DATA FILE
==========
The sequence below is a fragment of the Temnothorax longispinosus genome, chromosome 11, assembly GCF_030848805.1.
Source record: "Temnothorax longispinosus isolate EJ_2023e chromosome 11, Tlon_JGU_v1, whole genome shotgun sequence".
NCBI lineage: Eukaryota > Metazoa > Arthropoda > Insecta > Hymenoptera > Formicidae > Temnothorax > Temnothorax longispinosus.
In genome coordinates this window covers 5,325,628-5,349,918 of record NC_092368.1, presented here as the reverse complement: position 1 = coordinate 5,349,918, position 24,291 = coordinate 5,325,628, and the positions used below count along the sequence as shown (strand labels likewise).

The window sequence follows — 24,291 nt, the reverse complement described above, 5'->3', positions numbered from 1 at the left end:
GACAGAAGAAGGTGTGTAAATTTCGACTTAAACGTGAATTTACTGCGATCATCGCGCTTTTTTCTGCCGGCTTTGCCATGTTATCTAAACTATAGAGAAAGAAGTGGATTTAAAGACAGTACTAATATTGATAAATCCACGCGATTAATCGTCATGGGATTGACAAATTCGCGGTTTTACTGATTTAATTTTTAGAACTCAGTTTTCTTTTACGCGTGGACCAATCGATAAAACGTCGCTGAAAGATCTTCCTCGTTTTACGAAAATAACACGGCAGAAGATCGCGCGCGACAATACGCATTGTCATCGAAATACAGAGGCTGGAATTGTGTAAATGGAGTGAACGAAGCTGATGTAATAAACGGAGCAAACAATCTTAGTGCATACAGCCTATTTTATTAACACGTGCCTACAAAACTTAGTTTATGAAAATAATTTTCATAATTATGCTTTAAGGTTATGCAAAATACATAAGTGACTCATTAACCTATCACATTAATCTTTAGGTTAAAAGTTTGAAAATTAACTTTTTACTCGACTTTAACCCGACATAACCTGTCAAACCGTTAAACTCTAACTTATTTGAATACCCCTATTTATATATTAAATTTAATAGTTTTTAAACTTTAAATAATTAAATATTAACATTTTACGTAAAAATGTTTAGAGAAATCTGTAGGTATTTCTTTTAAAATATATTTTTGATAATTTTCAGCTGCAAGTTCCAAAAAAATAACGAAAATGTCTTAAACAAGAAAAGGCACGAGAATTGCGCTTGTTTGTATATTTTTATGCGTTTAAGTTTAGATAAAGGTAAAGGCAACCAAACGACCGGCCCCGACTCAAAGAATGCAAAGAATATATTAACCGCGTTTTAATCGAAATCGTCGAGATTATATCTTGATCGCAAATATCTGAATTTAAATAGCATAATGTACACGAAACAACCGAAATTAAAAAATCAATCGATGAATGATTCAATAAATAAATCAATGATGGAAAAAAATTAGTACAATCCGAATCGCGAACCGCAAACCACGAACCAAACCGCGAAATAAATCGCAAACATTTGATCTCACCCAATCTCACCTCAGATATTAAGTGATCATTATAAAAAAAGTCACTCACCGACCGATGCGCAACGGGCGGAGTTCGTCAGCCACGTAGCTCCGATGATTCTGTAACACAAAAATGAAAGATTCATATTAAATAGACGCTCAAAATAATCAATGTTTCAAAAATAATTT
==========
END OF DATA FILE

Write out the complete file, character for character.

The sequence below is a fragment of the Temnothorax longispinosus genome, chromosome 11, assembly GCF_030848805.1.
Source record: "Temnothorax longispinosus isolate EJ_2023e chromosome 11, Tlon_JGU_v1, whole genome shotgun sequence".
NCBI lineage: Eukaryota > Metazoa > Arthropoda > Insecta > Hymenoptera > Formicidae > Temnothorax > Temnothorax longispinosus.
In genome coordinates this window covers 5,325,628-5,349,918 of record NC_092368.1, presented here as the reverse complement: position 1 = coordinate 5,349,918, position 24,291 = coordinate 5,325,628, and the positions used below count along the sequence as shown (strand labels likewise).

The window sequence follows — 24,291 nt, the reverse complement described above, 5'->3', positions numbered from 1 at the left end:
GACAGAAGAAGGTGTGTAAATTTCGACTTAAACGTGAATTTACTGCGATCATCGCGCTTTTTTCTGCCGGCTTTGCCATGTTATCTAAACTATAGAGAAAGAAGTGGATTTAAAGACAGTACTAATATTGATAAATCCACGCGATTAATCGTCATGGGATTGACAAATTCGCGGTTTTACTGATTTAATTTTTAGAACTCAGTTTTCTTTTACGCGTGGACCAATCGATAAAACGTCGCTGAAAGATCTTCCTCGTTTTACGAAAATAACACGGCAGAAGATCGCGCGCGACAATACGCATTGTCATCGAAATACAGAGGCTGGAATTGTGTAAATGGAGTGAACGAAGCTGATGTAATAAACGGAGCAAACAATCTTAGTGCATACAGCCTATTTTATTAACACGTGCCTACAAAACTTAGTTTATGAAAATAATTTTCATAATTATGCTTTAAGGTTATGCAAAATACATAAGTGACTCATTAACCTATCACATTAATCTTTAGGTTAAAAGTTTGAAAATTAACTTTTTACTCGACTTTAACCCGACATAACCTGTCAAACCGTTAAACTCTAACTTATTTGAATACCCCTATTTATATATTAAATTTAATAGTTTTTAAACTTTAAATAATTAAATATTAACATTTTACGTAAAAATGTTTAGAGAAATCTGTAGGTATTTCTTTTAAAATATATTTTTGATAATTTTCAGCTGCAAGTTCCAAAAAAATAACGAAAATGTCTTAAACAAGAAAAGGCACGAGAATTGCGCTTGTTTGTATATTTTTATGCGTTTAAGTTTAGATAAAGGTAAAGGCAACCAAACGACCGGCCCCGACTCAAAGAATGCAAAGAATATATTAACCGCGTTTTAATCGAAATCGTCGAGATTATATCTTGATCGCAAATATCTGAATTTAAATAGCATAATGTACACGAAACAACCGAAATTAAAAAATCAATCGATGAATGATTCAATAAATAAATCAATGATGGAAAAAAATTAGTACAATCCGAATCGCGAACCGCAAACCACGAACCAAACCGCGAAATAAATCGCAAACATTTGATCTCACCCAATCTCACCTCAGATATTAAGTGATCATTATAAAAAAAGTCACTCACCGACCGATGCGCAACGGGCGGAGTTCGTCAGCCACGTAGCTCCGATGATTCTGTAACACAAAAATGAAAGATTCATATTAAATAGACGCTCAAAATAATCAATGTTTCAAAAATAATTT